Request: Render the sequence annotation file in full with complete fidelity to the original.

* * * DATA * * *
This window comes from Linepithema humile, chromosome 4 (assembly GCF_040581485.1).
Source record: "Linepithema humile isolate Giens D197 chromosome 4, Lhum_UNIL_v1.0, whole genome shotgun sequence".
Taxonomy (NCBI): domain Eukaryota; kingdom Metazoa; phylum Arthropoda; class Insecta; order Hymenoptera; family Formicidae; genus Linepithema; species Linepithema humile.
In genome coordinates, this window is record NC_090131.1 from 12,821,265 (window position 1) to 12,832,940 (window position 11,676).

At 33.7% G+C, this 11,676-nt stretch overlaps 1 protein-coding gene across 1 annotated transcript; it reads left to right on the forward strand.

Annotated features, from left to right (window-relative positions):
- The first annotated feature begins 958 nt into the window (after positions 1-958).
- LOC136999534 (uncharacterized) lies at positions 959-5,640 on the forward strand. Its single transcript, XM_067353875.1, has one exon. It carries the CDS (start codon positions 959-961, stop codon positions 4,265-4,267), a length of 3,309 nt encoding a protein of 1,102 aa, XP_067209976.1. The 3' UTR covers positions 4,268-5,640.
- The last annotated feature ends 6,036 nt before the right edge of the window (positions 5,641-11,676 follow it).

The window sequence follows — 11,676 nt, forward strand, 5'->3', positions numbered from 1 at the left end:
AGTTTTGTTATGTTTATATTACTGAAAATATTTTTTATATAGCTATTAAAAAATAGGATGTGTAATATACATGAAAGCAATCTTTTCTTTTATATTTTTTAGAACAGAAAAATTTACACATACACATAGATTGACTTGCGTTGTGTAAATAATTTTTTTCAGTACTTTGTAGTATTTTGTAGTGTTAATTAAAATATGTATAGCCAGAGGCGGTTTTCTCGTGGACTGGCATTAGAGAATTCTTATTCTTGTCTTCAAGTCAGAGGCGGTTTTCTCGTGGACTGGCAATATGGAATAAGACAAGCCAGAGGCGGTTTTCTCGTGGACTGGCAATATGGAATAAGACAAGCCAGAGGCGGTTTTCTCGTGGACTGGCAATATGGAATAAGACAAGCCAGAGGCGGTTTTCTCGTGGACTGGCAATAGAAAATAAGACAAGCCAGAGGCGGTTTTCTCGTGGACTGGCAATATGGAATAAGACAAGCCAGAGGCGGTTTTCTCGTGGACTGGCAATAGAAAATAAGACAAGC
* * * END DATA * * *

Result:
This window comes from Linepithema humile, chromosome 4 (assembly GCF_040581485.1).
Source record: "Linepithema humile isolate Giens D197 chromosome 4, Lhum_UNIL_v1.0, whole genome shotgun sequence".
Taxonomy (NCBI): domain Eukaryota; kingdom Metazoa; phylum Arthropoda; class Insecta; order Hymenoptera; family Formicidae; genus Linepithema; species Linepithema humile.
In genome coordinates, this window is record NC_090131.1 from 12,821,265 (window position 1) to 12,832,940 (window position 11,676).

At 33.7% G+C, this 11,676-nt stretch overlaps 1 protein-coding gene across 1 annotated transcript; it reads left to right on the forward strand.

Annotated features, from left to right (window-relative positions):
- The first annotated feature begins 958 nt into the window (after positions 1-958).
- LOC136999534 (uncharacterized) lies at positions 959-5,640 on the forward strand. Its single transcript, XM_067353875.1, has one exon. It carries the CDS (start codon positions 959-961, stop codon positions 4,265-4,267), a length of 3,309 nt encoding a protein of 1,102 aa, XP_067209976.1. The 3' UTR covers positions 4,268-5,640.
- The last annotated feature ends 6,036 nt before the right edge of the window (positions 5,641-11,676 follow it).

The window sequence follows — 11,676 nt, forward strand, 5'->3', positions numbered from 1 at the left end:
AGTTTTGTTATGTTTATATTACTGAAAATATTTTTTATATAGCTATTAAAAAATAGGATGTGTAATATACATGAAAGCAATCTTTTCTTTTATATTTTTTAGAACAGAAAAATTTACACATACACATAGATTGACTTGCGTTGTGTAAATAATTTTTTTCAGTACTTTGTAGTATTTTGTAGTGTTAATTAAAATATGTATAGCCAGAGGCGGTTTTCTCGTGGACTGGCATTAGAGAATTCTTATTCTTGTCTTCAAGTCAGAGGCGGTTTTCTCGTGGACTGGCAATATGGAATAAGACAAGCCAGAGGCGGTTTTCTCGTGGACTGGCAATATGGAATAAGACAAGCCAGAGGCGGTTTTCTCGTGGACTGGCAATATGGAATAAGACAAGCCAGAGGCGGTTTTCTCGTGGACTGGCAATAGAAAATAAGACAAGCCAGAGGCGGTTTTCTCGTGGACTGGCAATATGGAATAAGACAAGCCAGAGGCGGTTTTCTCGTGGACTGGCAATAGAAAATAAGACAAGC